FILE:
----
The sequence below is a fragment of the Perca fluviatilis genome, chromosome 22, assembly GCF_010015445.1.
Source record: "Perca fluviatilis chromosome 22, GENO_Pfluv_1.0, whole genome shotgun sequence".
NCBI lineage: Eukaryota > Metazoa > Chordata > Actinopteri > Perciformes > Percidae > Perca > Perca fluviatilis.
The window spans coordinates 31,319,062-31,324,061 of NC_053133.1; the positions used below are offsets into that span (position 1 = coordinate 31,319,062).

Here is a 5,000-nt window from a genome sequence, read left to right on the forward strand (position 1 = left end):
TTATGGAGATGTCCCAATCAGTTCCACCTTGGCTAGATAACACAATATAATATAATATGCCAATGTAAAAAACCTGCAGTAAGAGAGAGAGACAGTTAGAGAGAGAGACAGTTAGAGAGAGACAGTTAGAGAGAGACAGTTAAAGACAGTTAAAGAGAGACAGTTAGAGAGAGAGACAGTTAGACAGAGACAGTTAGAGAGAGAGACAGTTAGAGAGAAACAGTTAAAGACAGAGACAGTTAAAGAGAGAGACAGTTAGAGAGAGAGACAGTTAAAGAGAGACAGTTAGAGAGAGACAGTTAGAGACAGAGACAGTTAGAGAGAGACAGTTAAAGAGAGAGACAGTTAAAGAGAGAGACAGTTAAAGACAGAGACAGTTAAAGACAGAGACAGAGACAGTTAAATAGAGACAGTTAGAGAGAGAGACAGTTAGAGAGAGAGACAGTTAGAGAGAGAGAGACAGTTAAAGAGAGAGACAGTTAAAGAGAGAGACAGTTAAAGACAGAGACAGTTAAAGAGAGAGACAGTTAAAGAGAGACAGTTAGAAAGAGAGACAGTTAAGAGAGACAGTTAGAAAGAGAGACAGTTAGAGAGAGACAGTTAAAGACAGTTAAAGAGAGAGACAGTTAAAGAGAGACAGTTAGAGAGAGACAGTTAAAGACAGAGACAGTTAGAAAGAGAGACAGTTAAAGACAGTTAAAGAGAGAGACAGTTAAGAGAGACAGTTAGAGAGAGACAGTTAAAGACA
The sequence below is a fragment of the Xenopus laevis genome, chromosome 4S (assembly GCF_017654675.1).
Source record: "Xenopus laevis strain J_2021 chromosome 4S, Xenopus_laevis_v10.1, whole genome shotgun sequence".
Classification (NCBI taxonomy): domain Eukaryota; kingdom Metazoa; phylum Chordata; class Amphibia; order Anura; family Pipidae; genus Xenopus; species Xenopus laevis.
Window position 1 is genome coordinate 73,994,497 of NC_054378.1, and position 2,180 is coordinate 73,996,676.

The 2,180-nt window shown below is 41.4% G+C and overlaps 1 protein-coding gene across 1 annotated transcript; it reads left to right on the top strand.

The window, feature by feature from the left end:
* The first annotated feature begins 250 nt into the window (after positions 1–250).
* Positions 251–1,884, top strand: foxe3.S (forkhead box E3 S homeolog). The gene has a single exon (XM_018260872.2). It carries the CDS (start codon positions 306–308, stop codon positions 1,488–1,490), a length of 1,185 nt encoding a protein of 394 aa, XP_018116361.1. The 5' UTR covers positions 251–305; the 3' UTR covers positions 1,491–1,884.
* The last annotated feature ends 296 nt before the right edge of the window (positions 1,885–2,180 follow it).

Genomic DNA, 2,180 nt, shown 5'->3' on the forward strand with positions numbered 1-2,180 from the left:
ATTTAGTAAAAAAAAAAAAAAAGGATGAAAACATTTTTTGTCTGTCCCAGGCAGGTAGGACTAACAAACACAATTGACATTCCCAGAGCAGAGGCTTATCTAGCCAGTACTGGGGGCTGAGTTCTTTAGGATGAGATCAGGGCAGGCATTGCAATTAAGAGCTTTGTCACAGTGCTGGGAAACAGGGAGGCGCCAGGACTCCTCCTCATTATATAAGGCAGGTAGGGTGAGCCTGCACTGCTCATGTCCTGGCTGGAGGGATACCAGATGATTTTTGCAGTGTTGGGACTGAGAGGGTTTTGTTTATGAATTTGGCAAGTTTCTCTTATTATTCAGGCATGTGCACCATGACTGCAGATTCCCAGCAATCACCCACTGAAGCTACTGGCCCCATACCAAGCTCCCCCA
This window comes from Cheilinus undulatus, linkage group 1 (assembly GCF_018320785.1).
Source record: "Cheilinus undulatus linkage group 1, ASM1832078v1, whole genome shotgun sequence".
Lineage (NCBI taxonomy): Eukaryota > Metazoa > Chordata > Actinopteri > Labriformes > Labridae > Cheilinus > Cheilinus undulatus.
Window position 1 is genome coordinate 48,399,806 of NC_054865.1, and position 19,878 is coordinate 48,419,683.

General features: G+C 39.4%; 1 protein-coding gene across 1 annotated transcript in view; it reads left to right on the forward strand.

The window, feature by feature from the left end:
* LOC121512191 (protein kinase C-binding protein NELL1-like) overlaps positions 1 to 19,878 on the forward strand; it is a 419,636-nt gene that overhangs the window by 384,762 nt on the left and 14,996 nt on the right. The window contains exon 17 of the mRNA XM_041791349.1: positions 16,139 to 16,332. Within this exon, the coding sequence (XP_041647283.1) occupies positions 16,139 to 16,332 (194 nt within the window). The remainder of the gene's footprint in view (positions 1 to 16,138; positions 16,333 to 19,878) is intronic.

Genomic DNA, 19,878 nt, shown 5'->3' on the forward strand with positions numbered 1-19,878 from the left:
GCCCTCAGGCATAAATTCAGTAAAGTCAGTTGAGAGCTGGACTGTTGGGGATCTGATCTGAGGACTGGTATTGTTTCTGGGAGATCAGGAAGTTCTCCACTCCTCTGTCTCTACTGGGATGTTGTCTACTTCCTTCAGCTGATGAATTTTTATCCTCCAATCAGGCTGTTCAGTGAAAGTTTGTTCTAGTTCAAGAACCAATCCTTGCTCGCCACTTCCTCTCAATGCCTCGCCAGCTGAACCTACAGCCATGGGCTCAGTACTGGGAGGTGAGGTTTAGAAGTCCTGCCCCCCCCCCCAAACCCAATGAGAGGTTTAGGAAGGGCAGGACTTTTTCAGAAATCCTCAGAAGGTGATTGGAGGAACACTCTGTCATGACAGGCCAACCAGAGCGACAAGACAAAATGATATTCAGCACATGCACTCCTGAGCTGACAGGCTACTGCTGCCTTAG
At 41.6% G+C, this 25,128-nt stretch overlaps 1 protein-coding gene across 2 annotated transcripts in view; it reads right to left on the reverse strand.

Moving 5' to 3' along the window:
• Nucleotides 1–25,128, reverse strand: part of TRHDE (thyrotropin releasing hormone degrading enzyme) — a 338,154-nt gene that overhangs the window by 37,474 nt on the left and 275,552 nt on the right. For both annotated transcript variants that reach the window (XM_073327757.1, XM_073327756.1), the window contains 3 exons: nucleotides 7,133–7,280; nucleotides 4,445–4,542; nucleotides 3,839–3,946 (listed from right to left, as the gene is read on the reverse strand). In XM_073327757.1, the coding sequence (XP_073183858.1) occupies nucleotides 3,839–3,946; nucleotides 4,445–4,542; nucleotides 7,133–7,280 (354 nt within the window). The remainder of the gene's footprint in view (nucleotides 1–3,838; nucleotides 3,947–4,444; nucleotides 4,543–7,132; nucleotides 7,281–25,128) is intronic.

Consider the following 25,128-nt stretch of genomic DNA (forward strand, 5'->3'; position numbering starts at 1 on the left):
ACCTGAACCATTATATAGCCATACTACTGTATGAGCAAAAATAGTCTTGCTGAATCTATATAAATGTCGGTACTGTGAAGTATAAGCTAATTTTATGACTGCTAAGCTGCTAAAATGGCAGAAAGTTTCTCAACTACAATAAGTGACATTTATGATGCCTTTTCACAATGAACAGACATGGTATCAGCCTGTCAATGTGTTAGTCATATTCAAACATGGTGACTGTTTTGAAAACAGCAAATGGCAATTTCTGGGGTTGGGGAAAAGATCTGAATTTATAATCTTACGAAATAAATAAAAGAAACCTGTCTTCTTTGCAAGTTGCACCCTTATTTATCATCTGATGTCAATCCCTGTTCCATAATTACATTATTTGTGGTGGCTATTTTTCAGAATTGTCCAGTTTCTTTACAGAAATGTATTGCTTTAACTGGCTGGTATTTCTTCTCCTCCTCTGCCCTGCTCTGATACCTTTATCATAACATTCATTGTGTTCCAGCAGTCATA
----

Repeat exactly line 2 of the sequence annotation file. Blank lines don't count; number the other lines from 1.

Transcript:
Source record: "Perca fluviatilis chromosome 22, GENO_Pfluv_1.0, whole genome shotgun sequence".